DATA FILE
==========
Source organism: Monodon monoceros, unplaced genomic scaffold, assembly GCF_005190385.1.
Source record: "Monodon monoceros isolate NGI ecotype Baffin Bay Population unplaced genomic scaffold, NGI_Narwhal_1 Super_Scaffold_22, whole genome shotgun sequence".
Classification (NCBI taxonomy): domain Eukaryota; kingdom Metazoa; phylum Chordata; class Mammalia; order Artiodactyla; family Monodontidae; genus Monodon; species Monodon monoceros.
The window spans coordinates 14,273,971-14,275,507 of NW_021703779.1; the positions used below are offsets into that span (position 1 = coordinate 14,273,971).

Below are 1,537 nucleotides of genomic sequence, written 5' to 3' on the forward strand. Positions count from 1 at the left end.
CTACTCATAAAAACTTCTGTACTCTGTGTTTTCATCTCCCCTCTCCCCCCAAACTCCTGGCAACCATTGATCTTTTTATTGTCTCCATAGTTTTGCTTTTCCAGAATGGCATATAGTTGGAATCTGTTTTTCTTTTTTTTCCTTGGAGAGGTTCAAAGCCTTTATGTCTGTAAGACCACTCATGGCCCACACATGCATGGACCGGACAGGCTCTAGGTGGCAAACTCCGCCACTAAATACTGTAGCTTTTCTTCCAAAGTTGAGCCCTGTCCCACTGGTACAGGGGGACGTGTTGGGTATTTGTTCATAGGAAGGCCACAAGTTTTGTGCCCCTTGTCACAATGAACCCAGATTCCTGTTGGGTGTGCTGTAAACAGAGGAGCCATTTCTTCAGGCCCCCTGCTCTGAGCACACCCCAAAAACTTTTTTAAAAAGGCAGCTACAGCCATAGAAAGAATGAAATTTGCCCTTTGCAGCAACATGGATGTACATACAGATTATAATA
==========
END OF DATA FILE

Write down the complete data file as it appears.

Source organism: Monodon monoceros, unplaced genomic scaffold, assembly GCF_005190385.1.
Source record: "Monodon monoceros isolate NGI ecotype Baffin Bay Population unplaced genomic scaffold, NGI_Narwhal_1 Super_Scaffold_22, whole genome shotgun sequence".
Classification (NCBI taxonomy): domain Eukaryota; kingdom Metazoa; phylum Chordata; class Mammalia; order Artiodactyla; family Monodontidae; genus Monodon; species Monodon monoceros.
The window spans coordinates 14,273,971-14,275,507 of NW_021703779.1; the positions used below are offsets into that span (position 1 = coordinate 14,273,971).

Below are 1,537 nucleotides of genomic sequence, written 5' to 3' on the forward strand. Positions count from 1 at the left end.
CTACTCATAAAAACTTCTGTACTCTGTGTTTTCATCTCCCCTCTCCCCCCAAACTCCTGGCAACCATTGATCTTTTTATTGTCTCCATAGTTTTGCTTTTCCAGAATGGCATATAGTTGGAATCTGTTTTTCTTTTTTTTCCTTGGAGAGGTTCAAAGCCTTTATGTCTGTAAGACCACTCATGGCCCACACATGCATGGACCGGACAGGCTCTAGGTGGCAAACTCCGCCACTAAATACTGTAGCTTTTCTTCCAAAGTTGAGCCCTGTCCCACTGGTACAGGGGGACGTGTTGGGTATTTGTTCATAGGAAGGCCACAAGTTTTGTGCCCCTTGTCACAATGAACCCAGATTCCTGTTGGGTGTGCTGTAAACAGAGGAGCCATTTCTTCAGGCCCCCTGCTCTGAGCACACCCCAAAAACTTTTTTAAAAAGGCAGCTACAGCCATAGAAAGAATGAAATTTGCCCTTTGCAGCAACATGGATGTACATACAGATTATAATA